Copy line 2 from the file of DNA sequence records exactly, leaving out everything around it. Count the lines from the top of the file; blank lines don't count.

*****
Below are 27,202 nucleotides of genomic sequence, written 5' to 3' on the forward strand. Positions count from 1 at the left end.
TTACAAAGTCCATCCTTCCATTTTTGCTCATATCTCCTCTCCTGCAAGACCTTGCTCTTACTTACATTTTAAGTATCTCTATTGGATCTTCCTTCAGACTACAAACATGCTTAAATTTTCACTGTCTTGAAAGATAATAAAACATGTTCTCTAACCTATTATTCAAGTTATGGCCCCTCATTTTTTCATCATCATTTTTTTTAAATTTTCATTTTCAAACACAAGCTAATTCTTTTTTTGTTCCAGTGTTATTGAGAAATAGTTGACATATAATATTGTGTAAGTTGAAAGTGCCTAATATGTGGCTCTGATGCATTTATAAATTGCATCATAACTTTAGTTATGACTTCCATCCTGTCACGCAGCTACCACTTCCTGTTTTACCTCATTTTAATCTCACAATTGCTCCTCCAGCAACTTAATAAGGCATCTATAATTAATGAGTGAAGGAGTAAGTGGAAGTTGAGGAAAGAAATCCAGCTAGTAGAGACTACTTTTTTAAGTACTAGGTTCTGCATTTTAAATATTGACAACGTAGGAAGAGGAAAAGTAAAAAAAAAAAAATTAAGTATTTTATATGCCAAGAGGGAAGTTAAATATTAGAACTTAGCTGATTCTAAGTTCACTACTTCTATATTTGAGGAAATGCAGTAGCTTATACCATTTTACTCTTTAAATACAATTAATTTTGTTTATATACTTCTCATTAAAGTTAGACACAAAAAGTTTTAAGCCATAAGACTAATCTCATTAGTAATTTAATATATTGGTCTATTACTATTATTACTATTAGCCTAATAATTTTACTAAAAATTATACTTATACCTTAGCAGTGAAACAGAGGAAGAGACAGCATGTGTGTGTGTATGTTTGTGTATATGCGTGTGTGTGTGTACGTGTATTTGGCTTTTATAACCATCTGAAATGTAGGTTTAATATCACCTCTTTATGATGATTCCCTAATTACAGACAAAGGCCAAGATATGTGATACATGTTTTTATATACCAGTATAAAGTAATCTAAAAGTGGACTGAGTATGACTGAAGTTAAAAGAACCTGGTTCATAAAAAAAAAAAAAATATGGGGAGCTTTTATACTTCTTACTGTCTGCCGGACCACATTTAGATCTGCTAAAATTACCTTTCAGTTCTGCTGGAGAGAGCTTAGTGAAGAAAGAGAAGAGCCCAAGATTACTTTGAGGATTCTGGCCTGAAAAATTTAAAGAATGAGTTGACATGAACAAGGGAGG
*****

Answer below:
TTACAAAGTCCATCCTTCCATTTTTGCTCATATCTCCTCTCCTGCAAGACCTTGCTCTTACTTACATTTTAAGTATCTCTATTGGATCTTCCTTCAGACTACAAACATGCTTAAATTTTCACTGTCTTGAAAGATAATAAAACATGTTCTCTAACCTATTATTCAAGTTATGGCCCCTCATTTTTTCATCATCATTTTTTTTAAATTTTCATTTTCAAACACAAGCTAATTCTTTTTTTGTTCCAGTGTTATTGAGAAATAGTTGACATATAATATTGTGTAAGTTGAAAGTGCCTAATATGTGGCTCTGATGCATTTATAAATTGCATCATAACTTTAGTTATGACTTCCATCCTGTCACGCAGCTACCACTTCCTGTTTTACCTCATTTTAATCTCACAATTGCTCCTCCAGCAACTTAATAAGGCATCTATAATTAATGAGTGAAGGAGTAAGTGGAAGTTGAGGAAAGAAATCCAGCTAGTAGAGACTACTTTTTTAAGTACTAGGTTCTGCATTTTAAATATTGACAACGTAGGAAGAGGAAAAGTAAAAAAAAAAAAATTAAGTATTTTATATGCCAAGAGGGAAGTTAAATATTAGAACTTAGCTGATTCTAAGTTCACTACTTCTATATTTGAGGAAATGCAGTAGCTTATACCATTTTACTCTTTAAATACAATTAATTTTGTTTATATACTTCTCATTAAAGTTAGACACAAAAAGTTTTAAGCCATAAGACTAATCTCATTAGTAATTTAATATATTGGTCTATTACTATTATTACTATTAGCCTAATAATTTTACTAAAAATTATACTTATACCTTAGCAGTGAAACAGAGGAAGAGACAGCATGTGTGTGTGTATGTTTGTGTATATGCGTGTGTGTGTGTACGTGTATTTGGCTTTTATAACCATCTGAAATGTAGGTTTAATATCACCTCTTTATGATGATTCCCTAATTACAGACAAAGGCCAAGATATGTGATACATGTTTTTATATACCAGTATAAAGTAATCTAAAAGTGGACTGAGTATGACTGAAGTTAAAAGAACCTGGTTCATAAAAAAAAAAAAAATATGGGGAGCTTTTATACTTCTTACTGTCTGCCGGACCACATTTAGATCTGCTAAAATTACCTTTCAGTTCTGCTGGAGAGAGCTTAGTGAAGAAAGAGAAGAGCCCAAGATTACTTTGAGGATTCTGGCCTGAAAAATTTAAAGAATGAGTTGACATGAACAAGGGAGG